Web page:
Ten Questions for Karen Skolfield

by Staff

This week’s installment of Ten Questions features Karen Skolfield, whose second poetry collection, Battle Dress, is published today by W. W. Norton. In Battle Dress, Skolfield, a U.S. Army veteran, offers a fierce yet intimate glimpse of a soldier’s training, mental conditioning, and combat preparation as well as a searing examination of the long-term repercussions of war and how they become embedded in our language and psyche. “A terrific and sometimes terrifying collection—morally complex, rhythmic, tough-minded, and original,” writes Rosanna Warren, who chose the book as winner of the 2018 Barnard Women Poets Prize. Karen Skolfield is the author of a previous poetry collection, Frost in the Low Areas. She teaches writing to engineers at the University of Massachusetts in Amherst.

Karen Skolfield, author of the poetry collection Battle Dress. (Credit: Michael Medeiros)

1. How long did it take you to write the poems in Battle Dress?
Most were written in the five years after my first book came out. A handful were written in grad school, not long after I finished my second enlistment. 

2. What was the most challenging thing about writing the book?
Staying on topic. I’ve never had to do that before with poetry, and it meant I had both short-term and long-term goals in the writing stage. It was the difference between writing a poem I cared about and writing a book I cared about. Then, after Battle Dress was accepted, it was hard to go back to writing poems that were not about the military.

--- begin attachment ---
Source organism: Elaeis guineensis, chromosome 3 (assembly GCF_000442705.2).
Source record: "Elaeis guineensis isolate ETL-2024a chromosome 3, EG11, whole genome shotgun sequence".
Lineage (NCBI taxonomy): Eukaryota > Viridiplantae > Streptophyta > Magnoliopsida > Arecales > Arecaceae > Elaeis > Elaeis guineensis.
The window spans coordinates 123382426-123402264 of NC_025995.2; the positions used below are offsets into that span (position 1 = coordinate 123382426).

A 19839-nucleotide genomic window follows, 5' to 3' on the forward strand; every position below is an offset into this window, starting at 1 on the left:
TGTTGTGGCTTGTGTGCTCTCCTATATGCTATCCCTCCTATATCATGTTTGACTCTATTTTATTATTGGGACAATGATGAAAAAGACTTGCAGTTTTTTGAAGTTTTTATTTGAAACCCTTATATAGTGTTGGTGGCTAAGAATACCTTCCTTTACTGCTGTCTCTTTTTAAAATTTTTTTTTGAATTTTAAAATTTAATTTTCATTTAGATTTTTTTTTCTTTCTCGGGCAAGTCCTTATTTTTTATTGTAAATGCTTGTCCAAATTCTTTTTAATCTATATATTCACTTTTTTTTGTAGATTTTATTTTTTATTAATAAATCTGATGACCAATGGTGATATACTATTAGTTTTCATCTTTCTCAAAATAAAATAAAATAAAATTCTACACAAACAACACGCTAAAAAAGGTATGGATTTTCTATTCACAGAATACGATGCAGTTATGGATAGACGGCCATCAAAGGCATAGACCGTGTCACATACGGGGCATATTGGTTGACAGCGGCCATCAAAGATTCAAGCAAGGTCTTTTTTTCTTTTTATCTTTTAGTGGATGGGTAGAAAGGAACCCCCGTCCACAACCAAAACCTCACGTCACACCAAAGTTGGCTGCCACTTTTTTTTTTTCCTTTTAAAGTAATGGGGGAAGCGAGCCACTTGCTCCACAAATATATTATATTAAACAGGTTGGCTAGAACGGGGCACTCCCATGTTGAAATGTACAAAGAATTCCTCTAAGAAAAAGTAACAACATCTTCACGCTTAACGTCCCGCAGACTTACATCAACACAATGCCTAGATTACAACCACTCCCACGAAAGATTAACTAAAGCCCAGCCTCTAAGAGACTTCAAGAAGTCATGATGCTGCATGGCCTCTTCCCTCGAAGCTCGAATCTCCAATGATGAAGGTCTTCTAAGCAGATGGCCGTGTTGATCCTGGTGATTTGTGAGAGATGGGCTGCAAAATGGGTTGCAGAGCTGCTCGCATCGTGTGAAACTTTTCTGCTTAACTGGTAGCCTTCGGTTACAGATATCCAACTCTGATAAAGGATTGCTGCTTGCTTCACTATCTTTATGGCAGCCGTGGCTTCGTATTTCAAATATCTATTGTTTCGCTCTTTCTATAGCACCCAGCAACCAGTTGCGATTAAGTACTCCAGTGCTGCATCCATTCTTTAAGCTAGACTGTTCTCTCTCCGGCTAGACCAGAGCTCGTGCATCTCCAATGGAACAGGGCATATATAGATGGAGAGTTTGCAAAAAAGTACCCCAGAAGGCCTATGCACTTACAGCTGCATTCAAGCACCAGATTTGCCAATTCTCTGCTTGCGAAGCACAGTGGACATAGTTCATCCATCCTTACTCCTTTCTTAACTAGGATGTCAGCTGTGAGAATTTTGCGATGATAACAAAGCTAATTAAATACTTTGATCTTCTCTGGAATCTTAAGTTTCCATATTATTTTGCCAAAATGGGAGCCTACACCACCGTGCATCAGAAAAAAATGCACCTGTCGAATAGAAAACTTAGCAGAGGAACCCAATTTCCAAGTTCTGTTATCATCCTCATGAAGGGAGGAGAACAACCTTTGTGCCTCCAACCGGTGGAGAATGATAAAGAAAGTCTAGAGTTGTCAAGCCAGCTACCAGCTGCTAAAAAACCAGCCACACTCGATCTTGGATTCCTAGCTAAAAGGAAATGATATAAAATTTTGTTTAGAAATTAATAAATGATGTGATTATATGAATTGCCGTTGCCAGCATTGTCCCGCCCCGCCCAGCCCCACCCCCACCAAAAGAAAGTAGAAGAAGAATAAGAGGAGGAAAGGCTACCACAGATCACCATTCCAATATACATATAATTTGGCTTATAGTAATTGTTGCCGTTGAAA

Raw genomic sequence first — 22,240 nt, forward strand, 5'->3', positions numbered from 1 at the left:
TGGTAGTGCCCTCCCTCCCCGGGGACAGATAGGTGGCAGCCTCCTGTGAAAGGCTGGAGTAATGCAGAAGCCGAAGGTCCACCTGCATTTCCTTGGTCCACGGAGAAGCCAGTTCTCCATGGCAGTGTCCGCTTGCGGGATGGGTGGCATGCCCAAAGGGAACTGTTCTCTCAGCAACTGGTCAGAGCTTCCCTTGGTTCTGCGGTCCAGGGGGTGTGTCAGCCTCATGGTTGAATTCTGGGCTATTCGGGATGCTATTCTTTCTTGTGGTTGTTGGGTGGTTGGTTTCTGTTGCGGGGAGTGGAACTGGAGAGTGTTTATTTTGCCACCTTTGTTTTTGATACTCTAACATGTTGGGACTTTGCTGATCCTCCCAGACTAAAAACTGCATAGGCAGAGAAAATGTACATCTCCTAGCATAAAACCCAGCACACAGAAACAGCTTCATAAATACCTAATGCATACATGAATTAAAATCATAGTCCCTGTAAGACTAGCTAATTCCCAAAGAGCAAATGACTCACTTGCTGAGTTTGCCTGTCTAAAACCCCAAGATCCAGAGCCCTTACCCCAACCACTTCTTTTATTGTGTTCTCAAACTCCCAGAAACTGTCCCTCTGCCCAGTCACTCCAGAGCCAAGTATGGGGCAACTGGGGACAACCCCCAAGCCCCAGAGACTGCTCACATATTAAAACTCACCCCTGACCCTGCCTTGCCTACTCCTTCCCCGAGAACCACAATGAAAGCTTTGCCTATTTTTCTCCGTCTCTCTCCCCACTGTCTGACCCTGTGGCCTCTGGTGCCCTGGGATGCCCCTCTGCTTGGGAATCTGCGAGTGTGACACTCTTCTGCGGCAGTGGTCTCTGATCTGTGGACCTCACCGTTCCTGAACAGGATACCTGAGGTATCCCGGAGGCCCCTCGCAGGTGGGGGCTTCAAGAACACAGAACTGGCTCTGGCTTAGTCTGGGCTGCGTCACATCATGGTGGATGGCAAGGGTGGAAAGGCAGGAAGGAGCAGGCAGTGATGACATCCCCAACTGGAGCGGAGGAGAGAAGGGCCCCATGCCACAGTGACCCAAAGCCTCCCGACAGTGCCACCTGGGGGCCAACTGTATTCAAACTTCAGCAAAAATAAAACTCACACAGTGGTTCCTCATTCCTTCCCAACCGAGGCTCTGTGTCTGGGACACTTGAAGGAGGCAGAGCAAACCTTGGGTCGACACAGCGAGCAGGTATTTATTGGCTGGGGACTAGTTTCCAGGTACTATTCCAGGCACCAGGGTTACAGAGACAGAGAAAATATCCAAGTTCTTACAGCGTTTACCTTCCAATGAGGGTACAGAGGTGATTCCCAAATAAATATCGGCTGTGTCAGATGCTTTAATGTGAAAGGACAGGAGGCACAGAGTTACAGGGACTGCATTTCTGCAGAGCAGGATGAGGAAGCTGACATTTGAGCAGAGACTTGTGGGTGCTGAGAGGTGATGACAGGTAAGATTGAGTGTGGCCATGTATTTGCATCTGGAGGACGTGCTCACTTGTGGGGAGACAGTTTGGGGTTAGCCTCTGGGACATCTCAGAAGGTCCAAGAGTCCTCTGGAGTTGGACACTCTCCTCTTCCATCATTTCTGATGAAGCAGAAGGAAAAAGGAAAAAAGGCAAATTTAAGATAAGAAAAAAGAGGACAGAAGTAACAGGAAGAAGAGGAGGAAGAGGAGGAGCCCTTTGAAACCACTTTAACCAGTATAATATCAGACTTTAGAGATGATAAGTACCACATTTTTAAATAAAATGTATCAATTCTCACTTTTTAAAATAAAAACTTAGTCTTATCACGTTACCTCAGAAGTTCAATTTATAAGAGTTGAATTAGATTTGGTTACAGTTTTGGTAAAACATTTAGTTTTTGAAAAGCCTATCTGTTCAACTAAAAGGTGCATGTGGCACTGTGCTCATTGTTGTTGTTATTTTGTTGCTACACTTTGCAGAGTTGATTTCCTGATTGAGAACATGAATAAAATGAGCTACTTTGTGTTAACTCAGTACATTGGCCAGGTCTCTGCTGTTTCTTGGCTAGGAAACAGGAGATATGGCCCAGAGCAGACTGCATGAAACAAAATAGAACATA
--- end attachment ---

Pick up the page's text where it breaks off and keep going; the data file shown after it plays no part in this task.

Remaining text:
3. Where, when, and how often do you write?
I get a ton of writing done at residencies. Battle Dress—plus many other non-military poems I snuck in—would not exist without my residencies at Ucross, Hedgebrook, Virginia Center for the Creative Arts, and Vermont Studio Center. But I can’t go away all the time, so I do at least one “30 poems in 30 days” per year with friends, plus I write on an irregular basis the rest of the year. If I hadn’t already been discharged from the Army (honorably discharged, thank you very much) I am sure they would kick me out now for my lack of discipline and my deep love of 8:00 AM wake-ups. I remain in awe of writers who manage a regular writing life. You write at 5:00 every morning? Whoa, I bow in your direction.

4. Who is your most trusted reader of your work and why?
I have three readers I lean on heavily: Brandon Amico, Kristin Bock, and Janet Bowdan, all poets. They see really different things and react in their own ways to my work: Brandon is over the moon when I write anything, but when it gets down to editing he pulls no punches. Kristin believes in my work before I ever do and convinces me that good things will come; she’s excellent at seeing the possibilities in poem intensity and ordering. Janet very kindly stomps on my poems and then offers ideas on how to rebuild them. 

5. What are you reading right now?
I’m finishing Brandon Courtney’s This, Sisyphus from YesYes Books. Courtney is a poet and a Navy veteran and I’m in absolute awe of his lyricism and musical ear. It’s a book I’m both enjoying and learning from in terms of craft and how to build a book, how to make a collection of poems work together.